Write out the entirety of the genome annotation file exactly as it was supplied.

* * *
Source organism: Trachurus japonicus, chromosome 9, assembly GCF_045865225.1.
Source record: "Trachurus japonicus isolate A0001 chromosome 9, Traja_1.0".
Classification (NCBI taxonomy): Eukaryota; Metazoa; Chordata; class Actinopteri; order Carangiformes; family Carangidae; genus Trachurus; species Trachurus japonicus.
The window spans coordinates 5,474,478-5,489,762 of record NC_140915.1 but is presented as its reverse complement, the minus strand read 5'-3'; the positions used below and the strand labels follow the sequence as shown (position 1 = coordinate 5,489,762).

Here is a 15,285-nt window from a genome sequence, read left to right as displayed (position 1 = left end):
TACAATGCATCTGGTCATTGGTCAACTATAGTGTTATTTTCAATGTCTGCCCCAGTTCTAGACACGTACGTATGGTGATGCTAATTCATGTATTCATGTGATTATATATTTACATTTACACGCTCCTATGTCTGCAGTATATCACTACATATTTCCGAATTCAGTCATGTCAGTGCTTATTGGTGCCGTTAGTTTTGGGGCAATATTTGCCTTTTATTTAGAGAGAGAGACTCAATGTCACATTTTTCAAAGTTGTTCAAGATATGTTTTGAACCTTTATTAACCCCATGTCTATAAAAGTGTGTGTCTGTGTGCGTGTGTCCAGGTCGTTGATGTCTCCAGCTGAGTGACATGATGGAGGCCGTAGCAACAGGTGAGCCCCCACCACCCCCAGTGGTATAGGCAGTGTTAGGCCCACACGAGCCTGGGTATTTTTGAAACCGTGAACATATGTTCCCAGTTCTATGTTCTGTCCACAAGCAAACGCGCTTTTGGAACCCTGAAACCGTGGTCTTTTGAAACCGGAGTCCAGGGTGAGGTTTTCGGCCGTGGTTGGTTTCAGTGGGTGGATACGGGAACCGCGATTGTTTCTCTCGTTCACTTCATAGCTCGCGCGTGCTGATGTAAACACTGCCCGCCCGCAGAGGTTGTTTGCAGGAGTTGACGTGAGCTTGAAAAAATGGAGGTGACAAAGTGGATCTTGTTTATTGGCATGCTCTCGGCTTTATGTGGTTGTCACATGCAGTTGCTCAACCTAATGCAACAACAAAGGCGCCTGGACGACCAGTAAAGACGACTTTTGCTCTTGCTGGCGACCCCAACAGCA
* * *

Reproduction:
Source organism: Trachurus japonicus, chromosome 9, assembly GCF_045865225.1.
Source record: "Trachurus japonicus isolate A0001 chromosome 9, Traja_1.0".
Classification (NCBI taxonomy): Eukaryota; Metazoa; Chordata; class Actinopteri; order Carangiformes; family Carangidae; genus Trachurus; species Trachurus japonicus.
The window spans coordinates 5,474,478-5,489,762 of record NC_140915.1 but is presented as its reverse complement, the minus strand read 5'-3'; the positions used below and the strand labels follow the sequence as shown (position 1 = coordinate 5,489,762).

Here is a 15,285-nt window from a genome sequence, read left to right as displayed (position 1 = left end):
TACAATGCATCTGGTCATTGGTCAACTATAGTGTTATTTTCAATGTCTGCCCCAGTTCTAGACACGTACGTATGGTGATGCTAATTCATGTATTCATGTGATTATATATTTACATTTACACGCTCCTATGTCTGCAGTATATCACTACATATTTCCGAATTCAGTCATGTCAGTGCTTATTGGTGCCGTTAGTTTTGGGGCAATATTTGCCTTTTATTTAGAGAGAGAGACTCAATGTCACATTTTTCAAAGTTGTTCAAGATATGTTTTGAACCTTTATTAACCCCATGTCTATAAAAGTGTGTGTCTGTGTGCGTGTGTCCAGGTCGTTGATGTCTCCAGCTGAGTGACATGATGGAGGCCGTAGCAACAGGTGAGCCCCCACCACCCCCAGTGGTATAGGCAGTGTTAGGCCCACACGAGCCTGGGTATTTTTGAAACCGTGAACATATGTTCCCAGTTCTATGTTCTGTCCACAAGCAAACGCGCTTTTGGAACCCTGAAACCGTGGTCTTTTGAAACCGGAGTCCAGGGTGAGGTTTTCGGCCGTGGTTGGTTTCAGTGGGTGGATACGGGAACCGCGATTGTTTCTCTCGTTCACTTCATAGCTCGCGCGTGCTGATGTAAACACTGCCCGCCCGCAGAGGTTGTTTGCAGGAGTTGACGTGAGCTTGAAAAAATGGAGGTGACAAAGTGGATCTTGTTTATTGGCATGCTCTCGGCTTTATGTGGTTGTCACATGCAGTTGCTCAACCTAATGCAACAACAAAGGCGCCTGGACGACCAGTAAAGACGACTTTTGCTCTTGCTGGCGACCCCAACAGCA